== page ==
This week in parcel, FedEx and UPS use AI to improve operations, retailers are turning away from free returns, and we look at Section 321.
FedEx and UPS turn to AI machine learning to improve operations
FedEx launched a machine-learning model that produces more accurate customer delivery time estimates.
The carrier has used machine learning for a few years now to improve estimates, and the learning models have only gotten better, according to CEO Raj Subramaniam.
Machine-learning AI models can factor in weather patterns and traffic conditions to produce more precise and accurate delivery times. FedEx is also using machine learning to predict estimated carbon emissions for customers.
UPS has also tapped into machine learning. Recently, the carrier used machine learning to adjust the flow of packages to respond to shrinking demand.
Our take: It’s still unknown how much of an impact AI and machine learning will have on supply chains in the future, and the marketing-speak is hard to separate from the real news sometimes. But in the short term, better service performance from FedEx would be a good thing, and could signal the full return of service guarantees, which is a win-win for shippers.
Read more here.
Free returns are vanishing
Retailers are ditching free returns. Once a staple in online shopping, free returns has derailed shippers’ bottom lines, costing them more than $800 billion as returns have increased over the past three years.
Return rates have jumped from 10.6% in 2020 to 16.5% in 2022. Processing returns can cost retailers roughly a third of the price of a product.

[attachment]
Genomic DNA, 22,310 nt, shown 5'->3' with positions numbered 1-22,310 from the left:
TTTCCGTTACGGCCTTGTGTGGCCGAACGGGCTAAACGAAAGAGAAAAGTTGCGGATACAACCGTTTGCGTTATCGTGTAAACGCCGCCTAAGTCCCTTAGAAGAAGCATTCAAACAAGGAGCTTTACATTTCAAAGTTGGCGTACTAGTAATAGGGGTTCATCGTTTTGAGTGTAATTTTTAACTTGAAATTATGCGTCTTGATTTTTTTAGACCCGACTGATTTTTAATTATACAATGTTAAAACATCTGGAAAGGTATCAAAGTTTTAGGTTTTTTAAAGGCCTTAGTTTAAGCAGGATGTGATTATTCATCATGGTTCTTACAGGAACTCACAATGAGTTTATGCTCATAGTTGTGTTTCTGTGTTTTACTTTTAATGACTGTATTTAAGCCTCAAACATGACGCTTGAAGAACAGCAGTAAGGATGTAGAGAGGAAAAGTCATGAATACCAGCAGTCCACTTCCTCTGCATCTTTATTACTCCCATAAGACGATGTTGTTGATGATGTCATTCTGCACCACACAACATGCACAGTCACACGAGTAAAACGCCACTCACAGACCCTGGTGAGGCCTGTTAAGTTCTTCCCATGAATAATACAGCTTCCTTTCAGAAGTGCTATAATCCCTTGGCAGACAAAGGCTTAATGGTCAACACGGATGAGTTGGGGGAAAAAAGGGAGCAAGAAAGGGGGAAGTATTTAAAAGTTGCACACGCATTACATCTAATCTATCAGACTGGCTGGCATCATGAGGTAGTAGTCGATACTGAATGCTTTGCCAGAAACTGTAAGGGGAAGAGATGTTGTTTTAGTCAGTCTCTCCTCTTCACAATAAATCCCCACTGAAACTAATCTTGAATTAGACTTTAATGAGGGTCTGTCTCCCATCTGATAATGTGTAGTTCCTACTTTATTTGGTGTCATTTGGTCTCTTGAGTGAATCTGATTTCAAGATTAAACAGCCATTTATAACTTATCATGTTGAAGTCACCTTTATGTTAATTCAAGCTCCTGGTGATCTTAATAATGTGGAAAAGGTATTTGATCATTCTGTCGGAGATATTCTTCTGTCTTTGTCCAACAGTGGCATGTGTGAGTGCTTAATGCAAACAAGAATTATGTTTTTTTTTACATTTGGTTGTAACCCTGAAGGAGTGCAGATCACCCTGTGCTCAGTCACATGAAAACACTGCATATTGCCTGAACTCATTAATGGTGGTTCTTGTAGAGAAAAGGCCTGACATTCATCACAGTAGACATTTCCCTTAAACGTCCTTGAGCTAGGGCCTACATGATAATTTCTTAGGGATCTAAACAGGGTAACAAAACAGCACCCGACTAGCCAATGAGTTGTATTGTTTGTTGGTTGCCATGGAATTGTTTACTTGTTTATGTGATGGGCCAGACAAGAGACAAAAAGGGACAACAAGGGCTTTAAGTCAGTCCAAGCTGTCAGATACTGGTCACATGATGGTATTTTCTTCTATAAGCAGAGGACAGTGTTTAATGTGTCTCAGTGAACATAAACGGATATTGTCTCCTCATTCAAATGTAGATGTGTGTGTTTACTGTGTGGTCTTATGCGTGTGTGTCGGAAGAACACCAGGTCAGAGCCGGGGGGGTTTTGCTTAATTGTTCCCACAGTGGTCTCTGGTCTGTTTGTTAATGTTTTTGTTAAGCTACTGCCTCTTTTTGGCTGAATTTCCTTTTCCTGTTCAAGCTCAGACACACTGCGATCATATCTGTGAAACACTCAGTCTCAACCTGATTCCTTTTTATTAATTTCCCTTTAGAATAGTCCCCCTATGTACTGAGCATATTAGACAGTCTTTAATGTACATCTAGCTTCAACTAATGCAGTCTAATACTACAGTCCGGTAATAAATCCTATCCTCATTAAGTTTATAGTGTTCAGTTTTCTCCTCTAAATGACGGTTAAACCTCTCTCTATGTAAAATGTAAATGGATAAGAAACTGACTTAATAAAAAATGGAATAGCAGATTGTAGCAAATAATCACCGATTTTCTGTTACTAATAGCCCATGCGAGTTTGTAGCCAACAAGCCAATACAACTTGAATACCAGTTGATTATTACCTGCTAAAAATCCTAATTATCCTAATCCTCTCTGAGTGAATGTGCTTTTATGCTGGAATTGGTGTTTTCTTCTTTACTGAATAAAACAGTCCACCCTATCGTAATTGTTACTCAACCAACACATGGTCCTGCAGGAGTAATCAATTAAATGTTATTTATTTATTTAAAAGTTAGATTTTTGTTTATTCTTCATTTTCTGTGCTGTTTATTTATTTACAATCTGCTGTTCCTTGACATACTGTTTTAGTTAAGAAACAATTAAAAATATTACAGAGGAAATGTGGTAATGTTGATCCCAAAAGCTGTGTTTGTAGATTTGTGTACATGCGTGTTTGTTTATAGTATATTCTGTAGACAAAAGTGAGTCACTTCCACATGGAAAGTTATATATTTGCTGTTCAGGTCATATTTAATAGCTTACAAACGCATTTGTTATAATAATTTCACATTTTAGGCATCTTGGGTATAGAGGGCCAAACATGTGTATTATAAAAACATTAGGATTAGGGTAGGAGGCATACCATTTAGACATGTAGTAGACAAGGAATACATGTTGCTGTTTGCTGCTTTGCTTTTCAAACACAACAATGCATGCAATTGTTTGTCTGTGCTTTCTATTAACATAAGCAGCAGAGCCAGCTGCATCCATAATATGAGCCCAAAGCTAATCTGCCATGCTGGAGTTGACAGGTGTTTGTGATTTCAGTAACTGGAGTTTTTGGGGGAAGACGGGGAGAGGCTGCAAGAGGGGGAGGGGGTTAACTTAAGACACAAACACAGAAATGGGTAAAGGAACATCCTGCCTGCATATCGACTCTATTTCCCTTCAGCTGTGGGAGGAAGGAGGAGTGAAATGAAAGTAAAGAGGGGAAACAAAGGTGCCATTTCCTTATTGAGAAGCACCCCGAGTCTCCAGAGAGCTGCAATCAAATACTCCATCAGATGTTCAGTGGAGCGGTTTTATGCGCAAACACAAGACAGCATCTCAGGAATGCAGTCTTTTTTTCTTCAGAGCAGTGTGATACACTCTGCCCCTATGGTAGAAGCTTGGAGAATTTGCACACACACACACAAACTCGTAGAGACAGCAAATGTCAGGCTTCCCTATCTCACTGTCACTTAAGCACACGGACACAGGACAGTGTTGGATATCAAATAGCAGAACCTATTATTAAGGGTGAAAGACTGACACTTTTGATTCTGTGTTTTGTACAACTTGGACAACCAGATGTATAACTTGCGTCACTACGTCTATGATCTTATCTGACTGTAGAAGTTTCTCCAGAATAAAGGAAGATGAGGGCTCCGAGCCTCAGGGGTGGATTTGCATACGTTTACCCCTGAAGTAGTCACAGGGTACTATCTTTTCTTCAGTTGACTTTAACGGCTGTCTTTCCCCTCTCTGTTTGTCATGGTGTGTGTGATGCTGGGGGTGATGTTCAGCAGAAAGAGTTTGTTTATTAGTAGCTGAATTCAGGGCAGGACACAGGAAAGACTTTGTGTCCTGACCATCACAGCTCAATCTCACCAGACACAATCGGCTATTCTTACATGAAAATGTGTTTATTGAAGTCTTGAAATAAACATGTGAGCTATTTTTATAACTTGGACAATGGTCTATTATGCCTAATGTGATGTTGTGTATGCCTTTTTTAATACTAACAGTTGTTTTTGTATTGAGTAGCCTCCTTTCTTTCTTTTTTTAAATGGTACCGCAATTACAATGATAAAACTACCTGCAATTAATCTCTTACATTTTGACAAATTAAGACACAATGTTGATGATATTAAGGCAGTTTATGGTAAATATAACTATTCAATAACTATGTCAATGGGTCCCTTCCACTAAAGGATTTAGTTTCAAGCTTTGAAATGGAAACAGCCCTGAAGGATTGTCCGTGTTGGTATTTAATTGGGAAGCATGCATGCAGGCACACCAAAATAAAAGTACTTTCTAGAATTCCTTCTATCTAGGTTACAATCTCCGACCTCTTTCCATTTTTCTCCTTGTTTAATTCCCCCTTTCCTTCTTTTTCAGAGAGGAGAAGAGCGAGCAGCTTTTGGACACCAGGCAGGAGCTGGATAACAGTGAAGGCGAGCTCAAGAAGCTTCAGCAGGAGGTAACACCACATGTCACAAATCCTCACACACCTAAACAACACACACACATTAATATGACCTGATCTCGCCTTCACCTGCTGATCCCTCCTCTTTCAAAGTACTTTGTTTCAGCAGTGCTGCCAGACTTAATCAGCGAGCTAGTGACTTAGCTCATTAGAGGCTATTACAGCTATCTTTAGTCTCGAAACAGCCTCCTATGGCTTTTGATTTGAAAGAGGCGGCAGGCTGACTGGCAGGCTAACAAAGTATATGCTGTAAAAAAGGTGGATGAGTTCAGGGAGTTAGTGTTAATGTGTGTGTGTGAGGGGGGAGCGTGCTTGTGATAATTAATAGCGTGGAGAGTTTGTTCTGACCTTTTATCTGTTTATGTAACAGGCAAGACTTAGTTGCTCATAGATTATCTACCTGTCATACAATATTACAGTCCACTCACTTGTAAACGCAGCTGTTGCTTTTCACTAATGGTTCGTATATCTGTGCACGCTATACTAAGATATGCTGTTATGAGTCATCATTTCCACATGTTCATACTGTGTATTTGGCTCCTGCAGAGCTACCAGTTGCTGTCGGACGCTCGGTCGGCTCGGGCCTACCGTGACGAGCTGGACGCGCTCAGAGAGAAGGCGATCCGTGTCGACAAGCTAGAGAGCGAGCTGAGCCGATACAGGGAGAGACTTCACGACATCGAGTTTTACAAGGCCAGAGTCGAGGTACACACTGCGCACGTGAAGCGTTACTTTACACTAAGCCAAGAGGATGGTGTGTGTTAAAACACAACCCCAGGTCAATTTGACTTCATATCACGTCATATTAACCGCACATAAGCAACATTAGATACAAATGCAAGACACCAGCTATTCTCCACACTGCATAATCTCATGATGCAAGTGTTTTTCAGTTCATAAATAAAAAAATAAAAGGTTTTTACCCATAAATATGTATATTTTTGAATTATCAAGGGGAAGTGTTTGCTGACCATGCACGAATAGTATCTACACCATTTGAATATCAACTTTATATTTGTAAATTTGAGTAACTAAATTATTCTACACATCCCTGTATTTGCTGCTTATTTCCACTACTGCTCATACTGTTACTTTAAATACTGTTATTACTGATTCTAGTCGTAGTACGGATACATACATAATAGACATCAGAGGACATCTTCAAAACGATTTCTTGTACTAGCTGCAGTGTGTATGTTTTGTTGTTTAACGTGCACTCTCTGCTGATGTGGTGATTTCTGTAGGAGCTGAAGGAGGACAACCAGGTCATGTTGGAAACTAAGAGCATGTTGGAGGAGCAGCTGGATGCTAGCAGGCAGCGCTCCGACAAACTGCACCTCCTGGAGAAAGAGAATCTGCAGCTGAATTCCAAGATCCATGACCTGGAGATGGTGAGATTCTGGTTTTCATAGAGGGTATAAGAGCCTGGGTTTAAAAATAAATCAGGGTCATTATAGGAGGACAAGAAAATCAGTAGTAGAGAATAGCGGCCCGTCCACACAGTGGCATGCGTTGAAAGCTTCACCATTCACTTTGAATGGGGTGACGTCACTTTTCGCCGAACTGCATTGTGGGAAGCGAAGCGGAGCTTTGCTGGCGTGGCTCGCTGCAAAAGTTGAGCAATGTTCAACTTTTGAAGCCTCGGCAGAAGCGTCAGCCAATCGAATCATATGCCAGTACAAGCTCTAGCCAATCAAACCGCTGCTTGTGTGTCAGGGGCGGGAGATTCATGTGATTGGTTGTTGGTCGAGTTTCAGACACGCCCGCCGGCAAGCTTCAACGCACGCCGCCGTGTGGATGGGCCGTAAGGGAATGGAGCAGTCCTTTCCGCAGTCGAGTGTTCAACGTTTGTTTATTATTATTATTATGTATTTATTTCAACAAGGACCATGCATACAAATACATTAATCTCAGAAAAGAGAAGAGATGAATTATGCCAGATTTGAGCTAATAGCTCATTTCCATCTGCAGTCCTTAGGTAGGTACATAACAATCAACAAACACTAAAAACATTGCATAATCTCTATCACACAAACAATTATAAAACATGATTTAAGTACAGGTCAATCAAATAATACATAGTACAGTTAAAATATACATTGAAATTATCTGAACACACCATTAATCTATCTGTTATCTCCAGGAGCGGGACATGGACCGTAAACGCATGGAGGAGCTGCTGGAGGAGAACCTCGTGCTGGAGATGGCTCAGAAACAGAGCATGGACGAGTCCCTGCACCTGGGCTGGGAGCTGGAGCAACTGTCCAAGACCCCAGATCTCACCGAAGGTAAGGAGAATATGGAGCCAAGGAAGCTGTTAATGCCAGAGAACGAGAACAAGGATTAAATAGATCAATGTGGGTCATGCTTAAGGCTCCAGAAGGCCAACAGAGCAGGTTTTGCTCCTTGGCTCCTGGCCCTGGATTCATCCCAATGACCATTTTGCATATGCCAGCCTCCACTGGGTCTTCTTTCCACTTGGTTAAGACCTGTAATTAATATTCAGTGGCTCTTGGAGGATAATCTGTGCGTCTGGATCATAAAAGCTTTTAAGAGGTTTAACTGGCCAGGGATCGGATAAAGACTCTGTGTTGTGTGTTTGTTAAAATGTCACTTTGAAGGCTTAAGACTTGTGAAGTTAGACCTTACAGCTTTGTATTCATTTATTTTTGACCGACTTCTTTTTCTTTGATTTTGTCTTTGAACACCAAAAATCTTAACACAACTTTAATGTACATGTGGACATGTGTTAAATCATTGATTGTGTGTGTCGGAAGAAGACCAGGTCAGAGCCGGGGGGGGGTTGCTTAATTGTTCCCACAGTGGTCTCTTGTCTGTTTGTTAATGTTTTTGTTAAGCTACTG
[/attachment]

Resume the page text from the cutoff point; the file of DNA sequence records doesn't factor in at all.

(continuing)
Customers have taken advantage of the free return option, with over 60% ordering multiple sizes or versions and returning the one (or ones) they don’t want.
Now, over 40% of retailers charge customers for returns, including H&M, Zara, and even Amazon.
Our take: Online retailers should begin preparing for the annual peak return season. A smooth and cost-efficient reverse logistics operation should be a priority. Don’t underestimate how much returns impact the customer experience when buying online.
Read more here.
Section 321 and small shipments
There are an estimated two million shipments per day classified under de minimis imports, also known as Section 321 Shipments.
Currently, de minimis imports are exempt from the formal importation entry process, including taxes. However, there is debate about whether the $800 threshold is too high, and whether it should be reduced.
Of course, not every package valued under the $800 threshold is eligible for the de minimis exemption. If the U.S. Customs and Border Protection believes a shipment is being shipped separately but is actually part of a larger order, it can deny Section 321 benefits.
Our take: If you are a retailer importing goods to be sold, you should be aware of how Section 321 and de minimis imports can be of benefit. There could be a lot of savings opportunities.
Learn more here.